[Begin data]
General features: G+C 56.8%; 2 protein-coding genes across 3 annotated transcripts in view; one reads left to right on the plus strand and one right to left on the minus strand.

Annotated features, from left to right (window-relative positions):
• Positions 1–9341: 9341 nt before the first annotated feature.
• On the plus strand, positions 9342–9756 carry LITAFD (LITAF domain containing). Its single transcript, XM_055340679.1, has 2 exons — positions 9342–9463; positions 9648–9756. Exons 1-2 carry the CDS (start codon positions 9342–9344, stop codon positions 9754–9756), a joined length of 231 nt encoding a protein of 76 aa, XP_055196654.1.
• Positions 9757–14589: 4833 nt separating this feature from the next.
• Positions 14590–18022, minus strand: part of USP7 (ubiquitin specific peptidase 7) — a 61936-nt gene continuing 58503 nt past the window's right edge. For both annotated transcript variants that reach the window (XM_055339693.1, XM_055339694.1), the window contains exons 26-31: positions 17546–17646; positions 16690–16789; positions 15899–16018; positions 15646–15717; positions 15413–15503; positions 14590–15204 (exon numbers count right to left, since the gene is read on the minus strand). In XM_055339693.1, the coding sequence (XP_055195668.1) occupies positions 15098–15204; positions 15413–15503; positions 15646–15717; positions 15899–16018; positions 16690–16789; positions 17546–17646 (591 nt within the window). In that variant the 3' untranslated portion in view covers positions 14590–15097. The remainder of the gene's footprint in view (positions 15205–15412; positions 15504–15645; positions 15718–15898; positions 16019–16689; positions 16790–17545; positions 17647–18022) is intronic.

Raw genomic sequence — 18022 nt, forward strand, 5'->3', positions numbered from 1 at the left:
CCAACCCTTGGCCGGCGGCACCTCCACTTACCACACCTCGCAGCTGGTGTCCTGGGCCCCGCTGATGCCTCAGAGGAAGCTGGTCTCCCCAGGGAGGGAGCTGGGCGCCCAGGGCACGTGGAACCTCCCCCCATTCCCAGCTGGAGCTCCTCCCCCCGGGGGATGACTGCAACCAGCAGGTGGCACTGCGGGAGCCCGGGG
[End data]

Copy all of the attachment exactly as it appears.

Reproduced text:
General features: G+C 56.8%; 2 protein-coding genes across 3 annotated transcripts in view; one reads left to right on the plus strand and one right to left on the minus strand.

Annotated features, from left to right (window-relative positions):
• Positions 1–9341: 9341 nt before the first annotated feature.
• On the plus strand, positions 9342–9756 carry LITAFD (LITAF domain containing). Its single transcript, XM_055340679.1, has 2 exons — positions 9342–9463; positions 9648–9756. Exons 1-2 carry the CDS (start codon positions 9342–9344, stop codon positions 9754–9756), a joined length of 231 nt encoding a protein of 76 aa, XP_055196654.1.
• Positions 9757–14589: 4833 nt separating this feature from the next.
• Positions 14590–18022, minus strand: part of USP7 (ubiquitin specific peptidase 7) — a 61936-nt gene continuing 58503 nt past the window's right edge. For both annotated transcript variants that reach the window (XM_055339693.1, XM_055339694.1), the window contains exons 26-31: positions 17546–17646; positions 16690–16789; positions 15899–16018; positions 15646–15717; positions 15413–15503; positions 14590–15204 (exon numbers count right to left, since the gene is read on the minus strand). In XM_055339693.1, the coding sequence (XP_055195668.1) occupies positions 15098–15204; positions 15413–15503; positions 15646–15717; positions 15899–16018; positions 16690–16789; positions 17546–17646 (591 nt within the window). In that variant the 3' untranslated portion in view covers positions 14590–15097. The remainder of the gene's footprint in view (positions 15205–15412; positions 15504–15645; positions 15718–15898; positions 16019–16689; positions 16790–17545; positions 17647–18022) is intronic.

Raw genomic sequence — 18022 nt, forward strand, 5'->3', positions numbered from 1 at the left:
CCAACCCTTGGCCGGCGGCACCTCCACTTACCACACCTCGCAGCTGGTGTCCTGGGCCCCGCTGATGCCTCAGAGGAAGCTGGTCTCCCCAGGGAGGGAGCTGGGCGCCCAGGGCACGTGGAACCTCCCCCCATTCCCAGCTGGAGCTCCTCCCCCCGGGGGATGACTGCAACCAGCAGGTGGCACTGCGGGAGCCCGGGG